Our whole persons, therefore, are the subjects of this work. Now, whether all this belongs to that moral virtue which some would substitute in the room of Gospel Holiness, they may do well to consider who are the patrons of that cause; and moreover, let men beware that they deceive not themselves with a partial work in conviction only, or change of affections also, instead of this evangelical sanctification. It is often and truly said, that men may have their minds enlightened, their affections moved, and their lives much changed, and yet come short of real holiness. The best trial of this work is by its universality, with respect to its subject. If any thing remain unsanctified in us, sin may there erect its throne, and maintain its sovereignty; but where his work is real, however imperfect as to its degree, yet it possesses the whole person, and leaves not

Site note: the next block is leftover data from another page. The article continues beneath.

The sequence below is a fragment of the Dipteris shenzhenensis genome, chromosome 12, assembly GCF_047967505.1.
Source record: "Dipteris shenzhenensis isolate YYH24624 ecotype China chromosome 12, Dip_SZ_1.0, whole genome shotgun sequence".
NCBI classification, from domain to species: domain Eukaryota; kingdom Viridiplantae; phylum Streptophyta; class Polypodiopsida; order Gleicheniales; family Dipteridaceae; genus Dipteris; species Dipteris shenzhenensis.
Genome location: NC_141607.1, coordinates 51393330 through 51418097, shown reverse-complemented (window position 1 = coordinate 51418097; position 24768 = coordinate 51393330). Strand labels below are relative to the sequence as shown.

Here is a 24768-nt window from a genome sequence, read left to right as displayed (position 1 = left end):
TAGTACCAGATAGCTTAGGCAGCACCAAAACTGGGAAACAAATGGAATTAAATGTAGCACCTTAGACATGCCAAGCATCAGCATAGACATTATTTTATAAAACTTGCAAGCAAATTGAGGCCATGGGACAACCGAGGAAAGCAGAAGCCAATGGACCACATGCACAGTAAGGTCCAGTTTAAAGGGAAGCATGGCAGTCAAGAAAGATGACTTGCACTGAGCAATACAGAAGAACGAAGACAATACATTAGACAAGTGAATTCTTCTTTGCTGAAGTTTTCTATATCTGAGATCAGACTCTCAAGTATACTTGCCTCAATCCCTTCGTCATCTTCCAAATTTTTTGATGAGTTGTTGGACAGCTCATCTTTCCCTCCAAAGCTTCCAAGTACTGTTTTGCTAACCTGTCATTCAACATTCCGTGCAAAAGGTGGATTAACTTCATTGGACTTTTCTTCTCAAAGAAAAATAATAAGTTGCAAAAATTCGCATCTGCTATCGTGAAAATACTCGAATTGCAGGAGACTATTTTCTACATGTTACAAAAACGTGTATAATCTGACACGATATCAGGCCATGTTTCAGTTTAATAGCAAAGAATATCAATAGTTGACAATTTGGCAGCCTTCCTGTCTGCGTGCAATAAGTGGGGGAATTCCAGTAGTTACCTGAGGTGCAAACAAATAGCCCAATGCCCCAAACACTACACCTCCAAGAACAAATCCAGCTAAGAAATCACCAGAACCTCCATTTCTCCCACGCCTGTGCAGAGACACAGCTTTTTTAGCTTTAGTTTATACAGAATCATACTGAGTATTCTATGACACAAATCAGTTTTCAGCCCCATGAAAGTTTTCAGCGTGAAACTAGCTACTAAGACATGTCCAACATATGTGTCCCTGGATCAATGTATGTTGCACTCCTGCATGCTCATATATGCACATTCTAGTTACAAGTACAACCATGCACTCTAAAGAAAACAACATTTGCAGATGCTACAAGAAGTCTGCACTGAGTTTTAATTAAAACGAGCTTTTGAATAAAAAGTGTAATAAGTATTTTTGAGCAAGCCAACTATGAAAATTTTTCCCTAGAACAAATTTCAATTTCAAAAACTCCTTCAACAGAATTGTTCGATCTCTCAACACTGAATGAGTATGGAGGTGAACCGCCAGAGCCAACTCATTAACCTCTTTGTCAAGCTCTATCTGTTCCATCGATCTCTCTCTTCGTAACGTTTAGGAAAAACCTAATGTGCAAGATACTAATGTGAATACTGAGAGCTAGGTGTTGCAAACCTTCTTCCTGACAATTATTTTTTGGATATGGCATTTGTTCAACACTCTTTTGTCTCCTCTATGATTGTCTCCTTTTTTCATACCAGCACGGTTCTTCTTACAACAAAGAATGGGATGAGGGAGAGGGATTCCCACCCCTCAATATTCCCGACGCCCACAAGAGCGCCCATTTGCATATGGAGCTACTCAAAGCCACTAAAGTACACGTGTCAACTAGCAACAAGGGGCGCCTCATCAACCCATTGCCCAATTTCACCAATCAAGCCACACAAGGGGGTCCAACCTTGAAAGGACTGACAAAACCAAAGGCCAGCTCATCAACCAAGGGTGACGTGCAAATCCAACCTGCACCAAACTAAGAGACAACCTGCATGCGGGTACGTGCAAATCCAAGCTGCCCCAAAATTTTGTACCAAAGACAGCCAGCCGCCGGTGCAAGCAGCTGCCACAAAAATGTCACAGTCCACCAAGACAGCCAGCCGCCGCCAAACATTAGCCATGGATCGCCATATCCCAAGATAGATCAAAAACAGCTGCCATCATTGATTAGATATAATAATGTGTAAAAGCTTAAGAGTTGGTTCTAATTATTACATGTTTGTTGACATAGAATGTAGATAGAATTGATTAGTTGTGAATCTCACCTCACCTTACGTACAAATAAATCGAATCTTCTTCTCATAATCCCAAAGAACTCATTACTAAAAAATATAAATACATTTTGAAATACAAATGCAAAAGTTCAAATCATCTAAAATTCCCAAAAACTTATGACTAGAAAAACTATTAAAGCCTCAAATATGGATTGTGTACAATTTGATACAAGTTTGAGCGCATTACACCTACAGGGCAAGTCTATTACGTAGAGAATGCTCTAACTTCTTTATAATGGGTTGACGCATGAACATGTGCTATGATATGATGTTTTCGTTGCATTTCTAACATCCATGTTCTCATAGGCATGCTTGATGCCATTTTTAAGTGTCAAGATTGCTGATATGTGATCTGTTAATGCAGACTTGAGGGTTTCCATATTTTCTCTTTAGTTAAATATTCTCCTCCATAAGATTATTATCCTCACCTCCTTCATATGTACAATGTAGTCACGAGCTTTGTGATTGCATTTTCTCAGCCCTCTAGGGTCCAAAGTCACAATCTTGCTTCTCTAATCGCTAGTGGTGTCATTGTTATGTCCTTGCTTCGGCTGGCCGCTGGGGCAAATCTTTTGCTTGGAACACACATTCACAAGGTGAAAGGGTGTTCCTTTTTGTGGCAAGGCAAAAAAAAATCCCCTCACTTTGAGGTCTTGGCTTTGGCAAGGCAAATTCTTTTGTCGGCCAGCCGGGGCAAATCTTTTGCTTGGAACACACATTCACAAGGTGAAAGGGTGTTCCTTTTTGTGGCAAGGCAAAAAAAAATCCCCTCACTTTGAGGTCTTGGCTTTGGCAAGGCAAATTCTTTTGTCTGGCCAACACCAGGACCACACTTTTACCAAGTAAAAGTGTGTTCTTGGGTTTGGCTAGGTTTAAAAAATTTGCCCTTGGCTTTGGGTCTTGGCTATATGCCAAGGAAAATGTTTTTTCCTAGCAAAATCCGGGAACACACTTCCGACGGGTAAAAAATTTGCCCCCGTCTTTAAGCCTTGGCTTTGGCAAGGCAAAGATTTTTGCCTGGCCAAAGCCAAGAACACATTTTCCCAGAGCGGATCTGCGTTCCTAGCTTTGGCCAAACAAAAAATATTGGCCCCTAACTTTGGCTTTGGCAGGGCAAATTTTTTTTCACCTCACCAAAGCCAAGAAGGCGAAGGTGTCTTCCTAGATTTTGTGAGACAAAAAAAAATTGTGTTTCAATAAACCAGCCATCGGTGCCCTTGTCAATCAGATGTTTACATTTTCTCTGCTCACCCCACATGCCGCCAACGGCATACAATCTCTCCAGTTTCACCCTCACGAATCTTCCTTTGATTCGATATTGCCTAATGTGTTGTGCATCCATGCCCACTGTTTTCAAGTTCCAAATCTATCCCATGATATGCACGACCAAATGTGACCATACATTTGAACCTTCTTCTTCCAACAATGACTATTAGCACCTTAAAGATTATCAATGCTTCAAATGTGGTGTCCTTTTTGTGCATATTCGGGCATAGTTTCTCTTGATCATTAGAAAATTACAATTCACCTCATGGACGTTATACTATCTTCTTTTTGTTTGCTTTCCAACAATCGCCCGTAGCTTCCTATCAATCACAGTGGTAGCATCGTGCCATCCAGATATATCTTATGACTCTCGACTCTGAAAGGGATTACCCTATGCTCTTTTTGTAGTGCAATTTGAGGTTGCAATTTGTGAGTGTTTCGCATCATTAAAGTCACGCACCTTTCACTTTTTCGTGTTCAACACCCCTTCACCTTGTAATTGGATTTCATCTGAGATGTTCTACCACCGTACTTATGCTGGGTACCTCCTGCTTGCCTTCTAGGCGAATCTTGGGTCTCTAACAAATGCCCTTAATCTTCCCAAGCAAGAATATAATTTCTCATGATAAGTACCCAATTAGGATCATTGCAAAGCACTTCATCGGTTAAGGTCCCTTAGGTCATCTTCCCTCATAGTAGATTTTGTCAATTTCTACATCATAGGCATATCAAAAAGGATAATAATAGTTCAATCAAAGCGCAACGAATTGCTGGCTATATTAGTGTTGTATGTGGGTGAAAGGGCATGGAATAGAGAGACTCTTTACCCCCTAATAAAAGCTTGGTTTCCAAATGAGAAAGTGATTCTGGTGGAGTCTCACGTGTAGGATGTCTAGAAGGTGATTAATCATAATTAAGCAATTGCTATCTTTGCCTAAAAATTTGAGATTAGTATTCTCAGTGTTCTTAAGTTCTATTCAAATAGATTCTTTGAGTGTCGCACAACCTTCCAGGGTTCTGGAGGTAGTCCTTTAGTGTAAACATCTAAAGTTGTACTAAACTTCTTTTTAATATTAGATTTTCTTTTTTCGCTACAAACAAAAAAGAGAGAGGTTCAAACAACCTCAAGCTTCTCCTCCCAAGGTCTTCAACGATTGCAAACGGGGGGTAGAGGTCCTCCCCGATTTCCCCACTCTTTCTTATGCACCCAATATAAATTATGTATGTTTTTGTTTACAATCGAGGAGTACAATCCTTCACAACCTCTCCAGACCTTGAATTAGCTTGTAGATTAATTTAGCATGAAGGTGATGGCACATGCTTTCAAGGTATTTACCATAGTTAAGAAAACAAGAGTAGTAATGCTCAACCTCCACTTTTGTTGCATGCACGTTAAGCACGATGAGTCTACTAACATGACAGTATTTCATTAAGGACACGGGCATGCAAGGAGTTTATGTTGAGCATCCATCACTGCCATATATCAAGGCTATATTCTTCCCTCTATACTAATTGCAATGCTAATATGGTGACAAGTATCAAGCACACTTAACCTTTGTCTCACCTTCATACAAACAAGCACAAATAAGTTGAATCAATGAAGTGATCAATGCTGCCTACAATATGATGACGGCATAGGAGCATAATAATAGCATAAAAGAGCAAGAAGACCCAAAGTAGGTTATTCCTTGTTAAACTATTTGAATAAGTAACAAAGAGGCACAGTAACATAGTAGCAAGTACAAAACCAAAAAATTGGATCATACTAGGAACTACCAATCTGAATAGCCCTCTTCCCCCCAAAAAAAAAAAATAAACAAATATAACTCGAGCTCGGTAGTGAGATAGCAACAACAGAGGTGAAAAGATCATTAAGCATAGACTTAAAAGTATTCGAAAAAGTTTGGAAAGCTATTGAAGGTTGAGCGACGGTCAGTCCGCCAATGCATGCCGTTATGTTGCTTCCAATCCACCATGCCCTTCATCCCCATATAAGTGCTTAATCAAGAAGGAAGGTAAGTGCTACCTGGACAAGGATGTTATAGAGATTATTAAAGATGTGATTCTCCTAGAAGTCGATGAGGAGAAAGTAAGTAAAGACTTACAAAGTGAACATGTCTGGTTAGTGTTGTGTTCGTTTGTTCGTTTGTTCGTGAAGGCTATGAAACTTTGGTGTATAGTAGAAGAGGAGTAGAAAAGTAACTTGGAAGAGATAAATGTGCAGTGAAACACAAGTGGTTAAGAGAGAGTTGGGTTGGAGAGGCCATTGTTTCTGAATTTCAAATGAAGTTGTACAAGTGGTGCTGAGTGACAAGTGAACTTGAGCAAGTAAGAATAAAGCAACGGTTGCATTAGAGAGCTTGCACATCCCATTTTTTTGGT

the least hold to sin, wherein it does not continually combat and conflict with it.